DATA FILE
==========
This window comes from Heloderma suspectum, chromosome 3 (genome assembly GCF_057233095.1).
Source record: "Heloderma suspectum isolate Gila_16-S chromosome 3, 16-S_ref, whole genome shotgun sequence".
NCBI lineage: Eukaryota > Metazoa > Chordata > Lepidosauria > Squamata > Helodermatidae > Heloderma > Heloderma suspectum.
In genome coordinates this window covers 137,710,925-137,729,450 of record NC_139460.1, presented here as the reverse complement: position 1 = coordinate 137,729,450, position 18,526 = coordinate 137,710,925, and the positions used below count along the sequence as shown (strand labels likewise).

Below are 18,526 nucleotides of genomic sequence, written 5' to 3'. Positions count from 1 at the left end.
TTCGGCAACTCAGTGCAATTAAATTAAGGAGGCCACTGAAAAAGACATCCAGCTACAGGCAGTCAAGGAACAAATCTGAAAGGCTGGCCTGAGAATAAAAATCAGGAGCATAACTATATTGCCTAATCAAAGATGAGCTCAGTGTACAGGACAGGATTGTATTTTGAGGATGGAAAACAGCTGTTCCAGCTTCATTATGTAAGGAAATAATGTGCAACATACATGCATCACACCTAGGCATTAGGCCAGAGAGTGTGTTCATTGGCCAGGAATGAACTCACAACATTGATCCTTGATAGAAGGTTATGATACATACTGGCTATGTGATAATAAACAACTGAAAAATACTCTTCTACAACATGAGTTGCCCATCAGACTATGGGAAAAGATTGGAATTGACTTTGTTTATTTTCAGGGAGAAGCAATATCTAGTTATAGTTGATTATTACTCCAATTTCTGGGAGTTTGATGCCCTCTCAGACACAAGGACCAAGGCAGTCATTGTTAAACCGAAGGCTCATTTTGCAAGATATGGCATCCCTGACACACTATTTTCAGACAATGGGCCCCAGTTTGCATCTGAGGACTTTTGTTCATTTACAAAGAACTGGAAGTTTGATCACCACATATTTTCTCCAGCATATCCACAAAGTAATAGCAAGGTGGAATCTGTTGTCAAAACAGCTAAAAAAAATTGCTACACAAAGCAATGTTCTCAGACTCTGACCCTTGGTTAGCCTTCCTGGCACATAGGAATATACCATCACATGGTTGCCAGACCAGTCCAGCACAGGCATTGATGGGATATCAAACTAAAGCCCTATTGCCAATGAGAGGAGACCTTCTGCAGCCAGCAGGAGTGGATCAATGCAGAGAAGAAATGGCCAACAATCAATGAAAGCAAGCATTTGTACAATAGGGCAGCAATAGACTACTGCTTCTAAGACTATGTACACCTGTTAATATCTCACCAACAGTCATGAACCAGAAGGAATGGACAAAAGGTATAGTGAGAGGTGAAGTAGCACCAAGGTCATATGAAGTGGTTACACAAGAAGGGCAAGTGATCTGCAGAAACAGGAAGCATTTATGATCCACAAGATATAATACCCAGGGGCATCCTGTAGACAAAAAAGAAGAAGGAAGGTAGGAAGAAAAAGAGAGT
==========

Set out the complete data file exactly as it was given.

This window comes from Heloderma suspectum, chromosome 3 (genome assembly GCF_057233095.1).
Source record: "Heloderma suspectum isolate Gila_16-S chromosome 3, 16-S_ref, whole genome shotgun sequence".
NCBI lineage: Eukaryota > Metazoa > Chordata > Lepidosauria > Squamata > Helodermatidae > Heloderma > Heloderma suspectum.
In genome coordinates this window covers 137,710,925-137,729,450 of record NC_139460.1, presented here as the reverse complement: position 1 = coordinate 137,729,450, position 18,526 = coordinate 137,710,925, and the positions used below count along the sequence as shown (strand labels likewise).

Below are 18,526 nucleotides of genomic sequence, written 5' to 3'. Positions count from 1 at the left end.
TTCGGCAACTCAGTGCAATTAAATTAAGGAGGCCACTGAAAAAGACATCCAGCTACAGGCAGTCAAGGAACAAATCTGAAAGGCTGGCCTGAGAATAAAAATCAGGAGCATAACTATATTGCCTAATCAAAGATGAGCTCAGTGTACAGGACAGGATTGTATTTTGAGGATGGAAAACAGCTGTTCCAGCTTCATTATGTAAGGAAATAATGTGCAACATACATGCATCACACCTAGGCATTAGGCCAGAGAGTGTGTTCATTGGCCAGGAATGAACTCACAACATTGATCCTTGATAGAAGGTTATGATACATACTGGCTATGTGATAATAAACAACTGAAAAATACTCTTCTACAACATGAGTTGCCCATCAGACTATGGGAAAAGATTGGAATTGACTTTGTTTATTTTCAGGGAGAAGCAATATCTAGTTATAGTTGATTATTACTCCAATTTCTGGGAGTTTGATGCCCTCTCAGACACAAGGACCAAGGCAGTCATTGTTAAACCGAAGGCTCATTTTGCAAGATATGGCATCCCTGACACACTATTTTCAGACAATGGGCCCCAGTTTGCATCTGAGGACTTTTGTTCATTTACAAAGAACTGGAAGTTTGATCACCACATATTTTCTCCAGCATATCCACAAAGTAATAGCAAGGTGGAATCTGTTGTCAAAACAGCTAAAAAAAATTGCTACACAAAGCAATGTTCTCAGACTCTGACCCTTGGTTAGCCTTCCTGGCACATAGGAATATACCATCACATGGTTGCCAGACCAGTCCAGCACAGGCATTGATGGGATATCAAACTAAAGCCCTATTGCCAATGAGAGGAGACCTTCTGCAGCCAGCAGGAGTGGATCAATGCAGAGAAGAAATGGCCAACAATCAATGAAAGCAAGCATTTGTACAATAGGGCAGCAATAGACTACTGCTTCTAAGACTATGTACACCTGTTAATATCTCACCAACAGTCATGAACCAGAAGGAATGGACAAAAGGTATAGTGAGAGGTGAAGTAGCACCAAGGTCATATGAAGTGGTTACACAAGAAGGGCAAGTGATCTGCAGAAACAGGAAGCATTTATGATCCACAAGATATAATACCCAGGGGCATCCTGTAGACAAAAAAGAAGAAGGAAGGTAGGAAGAAAAAGAGAGT